Get married in Azerbaijan?
Every Saturday morning, Tania comes to clean my apartment in Baku. She’s a middle-aged Russian lady, very jolly, with dark hair and missing teeth. My landlord recommended her.
We communicate in sign language because Tania doesn’t speak much English and all I know is niet, from my time in Yekaterinburg when I would get offered vodka morning, noon and night. Tania is an ex-schoolteacher. Times are hard. I make her cups of tea and we get along fine during her visits.
She works hard but not very fast. It takes her about four hours to clean my place. Most of the time I try to keep out of her way, give her space. Around 3 pm she usually points to my ironing: shall I do that, too? I say ‘niet’, and she leaves.
One day, Tania thrusts a glossy card into my hand on her way out. It shows a lurid photo of a huge dining hall, its tables exquisitely set with flowers and candles. Will I come, to her daughter’s wedding? Da, Tania.
When she is gone, I phone a local friend who advises me to take an envelope with some money as a contribution, because Azerbaijani weddings get expensive for any family.
On the night, the taxi ride takes forty-five minutes at Formula 1 speed. I used to think some Romanian drivers were too fast and irresponsible. But compared to drivers in Azerbaijan, they are snails. By the time I walk into the reception hall, I’m ready to throw up.
The place is packed, about 400 people, the men dressed mostly in black, the women in bright frocks and heavy make up. The band has ten members belting out folk music on a variety of bizarre looking instruments. Waiters hurry around like an army of ants, filling glasses, serving food. The celebrations must have cost a fortune and soon I’m wondering: how can Tania afford it? Why so elaborate?
She greets me with a kiss and takes me to meet the happy couple. The bride and groom sit on thrones onstage, behind a big table laden with food and drinks. They’re young and dark-eyed and very good-looking, gazing down like a king and queen at the rest of us. I give them my envelope, pose for photos. I leave the stage and sit at a table with seven other guests. My grinning neighbour Ali has a Borat moustache and points to the circle of bottles: “Russian vodka?”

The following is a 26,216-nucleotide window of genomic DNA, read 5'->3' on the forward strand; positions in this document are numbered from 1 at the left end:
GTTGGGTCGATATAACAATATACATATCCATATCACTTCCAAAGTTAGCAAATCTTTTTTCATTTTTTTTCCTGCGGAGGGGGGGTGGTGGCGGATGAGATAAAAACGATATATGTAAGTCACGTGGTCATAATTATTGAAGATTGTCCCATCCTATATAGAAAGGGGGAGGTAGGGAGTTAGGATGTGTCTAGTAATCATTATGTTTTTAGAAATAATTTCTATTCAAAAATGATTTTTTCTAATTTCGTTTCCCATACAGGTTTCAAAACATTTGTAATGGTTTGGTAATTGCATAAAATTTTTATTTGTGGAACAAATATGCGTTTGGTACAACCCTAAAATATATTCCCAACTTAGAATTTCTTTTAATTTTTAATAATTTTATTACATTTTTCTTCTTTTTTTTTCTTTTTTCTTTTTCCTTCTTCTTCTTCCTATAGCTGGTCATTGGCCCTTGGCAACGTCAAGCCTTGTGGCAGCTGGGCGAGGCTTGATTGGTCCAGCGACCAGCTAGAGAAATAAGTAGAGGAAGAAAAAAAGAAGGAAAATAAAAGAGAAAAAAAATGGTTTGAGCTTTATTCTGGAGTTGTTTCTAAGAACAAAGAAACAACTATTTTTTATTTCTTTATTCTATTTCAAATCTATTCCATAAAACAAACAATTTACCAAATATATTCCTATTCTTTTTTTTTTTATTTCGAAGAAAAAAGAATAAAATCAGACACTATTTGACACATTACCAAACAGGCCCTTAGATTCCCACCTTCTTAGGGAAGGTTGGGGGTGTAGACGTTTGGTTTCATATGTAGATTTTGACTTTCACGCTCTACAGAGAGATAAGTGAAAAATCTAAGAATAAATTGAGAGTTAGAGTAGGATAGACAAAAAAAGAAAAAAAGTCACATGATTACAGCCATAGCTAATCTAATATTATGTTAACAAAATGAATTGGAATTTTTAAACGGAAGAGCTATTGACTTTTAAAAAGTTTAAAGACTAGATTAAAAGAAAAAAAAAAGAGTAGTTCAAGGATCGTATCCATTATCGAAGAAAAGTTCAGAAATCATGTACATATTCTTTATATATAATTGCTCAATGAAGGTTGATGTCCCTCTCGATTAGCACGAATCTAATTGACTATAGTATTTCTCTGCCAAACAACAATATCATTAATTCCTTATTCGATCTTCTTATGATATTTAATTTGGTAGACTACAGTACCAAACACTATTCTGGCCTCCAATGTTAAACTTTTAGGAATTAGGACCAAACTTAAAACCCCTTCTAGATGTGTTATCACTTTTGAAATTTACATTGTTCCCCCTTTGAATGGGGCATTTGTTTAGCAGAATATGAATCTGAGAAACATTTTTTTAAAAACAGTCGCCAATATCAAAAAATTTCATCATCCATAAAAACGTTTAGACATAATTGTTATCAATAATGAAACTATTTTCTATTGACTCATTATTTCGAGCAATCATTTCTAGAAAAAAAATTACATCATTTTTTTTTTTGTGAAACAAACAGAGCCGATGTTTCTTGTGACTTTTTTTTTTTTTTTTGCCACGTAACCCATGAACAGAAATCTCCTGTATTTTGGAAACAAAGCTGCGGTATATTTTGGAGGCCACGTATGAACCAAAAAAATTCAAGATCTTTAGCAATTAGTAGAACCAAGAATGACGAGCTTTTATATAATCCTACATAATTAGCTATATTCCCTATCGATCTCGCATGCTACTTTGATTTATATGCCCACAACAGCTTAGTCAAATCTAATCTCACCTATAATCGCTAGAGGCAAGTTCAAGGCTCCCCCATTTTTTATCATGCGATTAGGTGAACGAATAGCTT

Over our sumptuous meal, we chat about football. Ali is curious about wages in the Premier League. I watch the guests dancing an Azeri version of the hora and I ask him about the logistics of this wedding. Ali rolls his eyes, as if to say: Crazy huh?
“The bride’s dress cost €500 to hire, for one day,” Ali says, “Her jewellery cost €5,000, a gift from her husband. They saved for two years. It’s all show. Peer pressure. You want some Russian vodka? Please, drink some Russian vodka. Which brand you want?”
The dancing seems strictly regimented – men with men, women with women. The bride descends from her throne like she just won the Oscar for Highest Heels, and wobbles around to a few lively songs. Two little girls in white dresses hold her train up, hopping around after her, making sure she does not trip and break her Louboutin shoes. It all looks very sweet. Those musicians are talented and fast. Ali sips his drink and whispers in my ear: “Peasant tunes.”
“They sound pretty good,” I say.
Ali looks a bit worried and tells me: “Have some Russian vodka.”
I’m tempted to dance the hora but maybe not. Last time I tried that, many years ago, at a lavish wedding in the lovely village of Miercurea Sibiului, Romania, I kicked some guy up the ass.
Towards the end of the night, a convoy of guests carry flaming torches into the hall and stand in rows, opposite each other. Down this corridor come a couple dressed in traditional clothes, like they’re from medieval times. The place is so crowded I watch them on the flat screen TVs instead, like in a sports bar. The medieval couple carry a bowl of fire to the top table and give it to the bride and groom. It looks like an accident waiting to happen. 400 guests barbecued at wedding party. I glance towards the exit, just in case. Ali pats my shoulder and tells me: “We’re Zoroastrians, fire worship is part of our culture, from years ago. Have you visited our famous temple, where the fire comes out of the ground?”
I shake my head but promise him I will try, if I get out of here alive.
It’s late. Time to call the F1 Taxi service. I say my farewells to Tania and wave to the happy couple. The bride is too busy dancing to notice my departure. The two little girls are still dancing around after her, holding her train, dreaming of being queen for a day. They look very sweet, until a third, smaller girl approaches and tries to hold the dress up too. They scowl and push her away: Hands off, bitch.
(This story first appeared in FHM in December 2011 and reappears here with permission from S.C. Sanoma Hearst Romania SRL).